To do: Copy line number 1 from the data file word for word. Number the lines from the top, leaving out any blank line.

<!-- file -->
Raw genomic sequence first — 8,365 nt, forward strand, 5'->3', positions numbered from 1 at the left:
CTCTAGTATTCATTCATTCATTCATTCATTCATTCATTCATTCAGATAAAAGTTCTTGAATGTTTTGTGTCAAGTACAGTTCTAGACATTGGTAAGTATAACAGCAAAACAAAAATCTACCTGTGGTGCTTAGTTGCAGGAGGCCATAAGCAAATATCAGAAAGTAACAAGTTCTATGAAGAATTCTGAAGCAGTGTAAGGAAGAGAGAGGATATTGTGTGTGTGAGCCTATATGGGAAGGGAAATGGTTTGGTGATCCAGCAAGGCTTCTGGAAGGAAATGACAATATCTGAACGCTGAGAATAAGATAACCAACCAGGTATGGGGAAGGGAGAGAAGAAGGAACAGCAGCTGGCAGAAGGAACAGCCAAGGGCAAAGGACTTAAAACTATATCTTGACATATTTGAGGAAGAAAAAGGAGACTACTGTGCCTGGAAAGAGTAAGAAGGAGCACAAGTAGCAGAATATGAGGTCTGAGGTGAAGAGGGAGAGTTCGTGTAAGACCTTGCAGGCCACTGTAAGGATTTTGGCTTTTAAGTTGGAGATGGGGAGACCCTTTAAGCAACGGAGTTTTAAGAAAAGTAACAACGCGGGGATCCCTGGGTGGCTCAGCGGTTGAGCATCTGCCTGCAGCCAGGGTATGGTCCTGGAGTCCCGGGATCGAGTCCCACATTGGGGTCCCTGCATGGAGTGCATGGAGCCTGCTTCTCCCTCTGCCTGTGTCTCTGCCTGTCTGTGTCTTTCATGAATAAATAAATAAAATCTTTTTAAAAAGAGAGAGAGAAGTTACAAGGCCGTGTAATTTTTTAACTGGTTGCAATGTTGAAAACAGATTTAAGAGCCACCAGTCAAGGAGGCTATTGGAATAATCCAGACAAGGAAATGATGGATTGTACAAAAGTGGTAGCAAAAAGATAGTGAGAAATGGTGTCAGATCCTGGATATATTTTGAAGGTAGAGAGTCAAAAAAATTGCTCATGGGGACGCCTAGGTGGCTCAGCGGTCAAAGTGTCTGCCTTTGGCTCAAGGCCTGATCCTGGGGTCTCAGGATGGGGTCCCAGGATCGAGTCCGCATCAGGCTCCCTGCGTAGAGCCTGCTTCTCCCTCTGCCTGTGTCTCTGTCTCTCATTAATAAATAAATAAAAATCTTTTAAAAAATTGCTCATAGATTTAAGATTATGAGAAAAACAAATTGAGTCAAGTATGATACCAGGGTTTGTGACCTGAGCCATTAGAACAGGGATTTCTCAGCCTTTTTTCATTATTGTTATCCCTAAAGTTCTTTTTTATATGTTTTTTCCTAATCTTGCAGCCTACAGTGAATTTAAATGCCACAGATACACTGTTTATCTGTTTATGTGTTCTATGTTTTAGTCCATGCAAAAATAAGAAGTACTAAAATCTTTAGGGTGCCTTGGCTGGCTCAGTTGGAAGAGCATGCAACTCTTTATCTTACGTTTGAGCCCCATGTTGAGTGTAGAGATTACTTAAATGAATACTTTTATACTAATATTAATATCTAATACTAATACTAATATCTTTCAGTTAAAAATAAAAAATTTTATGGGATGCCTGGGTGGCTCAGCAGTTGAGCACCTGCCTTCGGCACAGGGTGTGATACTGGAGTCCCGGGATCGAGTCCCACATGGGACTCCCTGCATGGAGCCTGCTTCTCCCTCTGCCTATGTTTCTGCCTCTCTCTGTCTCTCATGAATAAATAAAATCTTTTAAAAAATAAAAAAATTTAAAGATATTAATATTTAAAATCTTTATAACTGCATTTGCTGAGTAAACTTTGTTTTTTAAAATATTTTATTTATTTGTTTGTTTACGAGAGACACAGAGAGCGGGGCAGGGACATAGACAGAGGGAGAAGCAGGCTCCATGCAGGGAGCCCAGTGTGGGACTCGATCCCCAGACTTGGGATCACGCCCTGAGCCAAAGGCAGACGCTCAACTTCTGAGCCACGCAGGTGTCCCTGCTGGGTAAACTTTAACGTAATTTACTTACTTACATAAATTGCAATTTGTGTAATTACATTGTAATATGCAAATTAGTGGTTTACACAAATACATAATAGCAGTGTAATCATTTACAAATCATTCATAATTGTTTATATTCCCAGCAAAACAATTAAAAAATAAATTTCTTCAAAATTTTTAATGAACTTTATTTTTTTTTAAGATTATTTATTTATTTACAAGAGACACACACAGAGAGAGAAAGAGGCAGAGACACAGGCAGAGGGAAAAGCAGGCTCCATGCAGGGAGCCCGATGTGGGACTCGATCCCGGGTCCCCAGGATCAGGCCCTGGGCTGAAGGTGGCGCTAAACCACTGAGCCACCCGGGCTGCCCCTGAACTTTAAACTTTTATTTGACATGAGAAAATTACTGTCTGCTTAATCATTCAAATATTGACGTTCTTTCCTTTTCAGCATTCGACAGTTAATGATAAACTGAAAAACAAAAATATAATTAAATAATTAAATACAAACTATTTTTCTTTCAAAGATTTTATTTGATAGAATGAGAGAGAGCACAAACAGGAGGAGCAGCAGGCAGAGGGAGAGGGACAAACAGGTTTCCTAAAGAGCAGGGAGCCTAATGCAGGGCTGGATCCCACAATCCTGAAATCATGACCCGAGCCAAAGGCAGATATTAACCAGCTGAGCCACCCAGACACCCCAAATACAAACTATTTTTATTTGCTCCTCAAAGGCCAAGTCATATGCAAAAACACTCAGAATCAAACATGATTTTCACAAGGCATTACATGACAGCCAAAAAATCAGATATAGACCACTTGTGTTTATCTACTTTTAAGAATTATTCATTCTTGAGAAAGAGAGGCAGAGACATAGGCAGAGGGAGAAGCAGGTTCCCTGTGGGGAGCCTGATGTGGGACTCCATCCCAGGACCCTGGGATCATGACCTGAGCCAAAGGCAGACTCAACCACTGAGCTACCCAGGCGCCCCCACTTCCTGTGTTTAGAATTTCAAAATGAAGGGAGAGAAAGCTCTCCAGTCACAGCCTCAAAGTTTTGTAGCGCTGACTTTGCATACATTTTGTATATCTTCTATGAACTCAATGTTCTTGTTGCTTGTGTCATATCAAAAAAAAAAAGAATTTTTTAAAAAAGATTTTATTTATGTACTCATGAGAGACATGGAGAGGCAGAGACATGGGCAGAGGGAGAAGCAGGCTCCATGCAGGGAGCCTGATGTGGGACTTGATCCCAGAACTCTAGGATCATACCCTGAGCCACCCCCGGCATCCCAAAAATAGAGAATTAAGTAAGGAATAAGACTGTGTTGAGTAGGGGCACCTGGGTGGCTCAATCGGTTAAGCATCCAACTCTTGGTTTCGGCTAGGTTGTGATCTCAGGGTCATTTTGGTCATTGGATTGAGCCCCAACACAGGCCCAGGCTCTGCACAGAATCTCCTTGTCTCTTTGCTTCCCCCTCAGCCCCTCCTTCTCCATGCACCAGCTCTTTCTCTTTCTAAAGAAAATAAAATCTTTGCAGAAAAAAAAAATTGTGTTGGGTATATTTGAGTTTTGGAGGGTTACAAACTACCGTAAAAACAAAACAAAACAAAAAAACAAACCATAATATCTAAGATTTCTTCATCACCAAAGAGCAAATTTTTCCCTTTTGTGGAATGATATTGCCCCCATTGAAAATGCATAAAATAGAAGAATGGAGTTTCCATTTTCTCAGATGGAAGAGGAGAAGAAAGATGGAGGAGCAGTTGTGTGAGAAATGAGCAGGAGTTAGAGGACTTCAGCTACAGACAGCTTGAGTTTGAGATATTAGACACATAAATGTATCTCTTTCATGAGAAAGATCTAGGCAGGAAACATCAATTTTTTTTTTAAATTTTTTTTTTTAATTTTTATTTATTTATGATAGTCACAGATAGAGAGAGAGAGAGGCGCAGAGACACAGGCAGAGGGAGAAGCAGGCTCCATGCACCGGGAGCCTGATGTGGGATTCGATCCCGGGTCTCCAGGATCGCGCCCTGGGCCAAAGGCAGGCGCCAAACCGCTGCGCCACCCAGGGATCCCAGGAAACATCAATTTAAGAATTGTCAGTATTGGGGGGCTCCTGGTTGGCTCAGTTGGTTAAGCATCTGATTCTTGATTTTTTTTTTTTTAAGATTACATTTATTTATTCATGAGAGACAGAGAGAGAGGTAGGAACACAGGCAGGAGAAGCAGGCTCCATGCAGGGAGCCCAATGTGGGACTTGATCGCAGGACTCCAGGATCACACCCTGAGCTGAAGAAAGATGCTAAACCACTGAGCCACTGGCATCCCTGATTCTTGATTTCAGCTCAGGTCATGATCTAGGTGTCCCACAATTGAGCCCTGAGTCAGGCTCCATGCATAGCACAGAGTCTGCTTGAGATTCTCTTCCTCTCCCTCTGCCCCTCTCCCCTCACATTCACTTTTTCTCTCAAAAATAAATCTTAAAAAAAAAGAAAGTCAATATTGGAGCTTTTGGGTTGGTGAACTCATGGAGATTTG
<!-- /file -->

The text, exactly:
Raw genomic sequence first — 8,365 nt, forward strand, 5'->3', positions numbered from 1 at the left: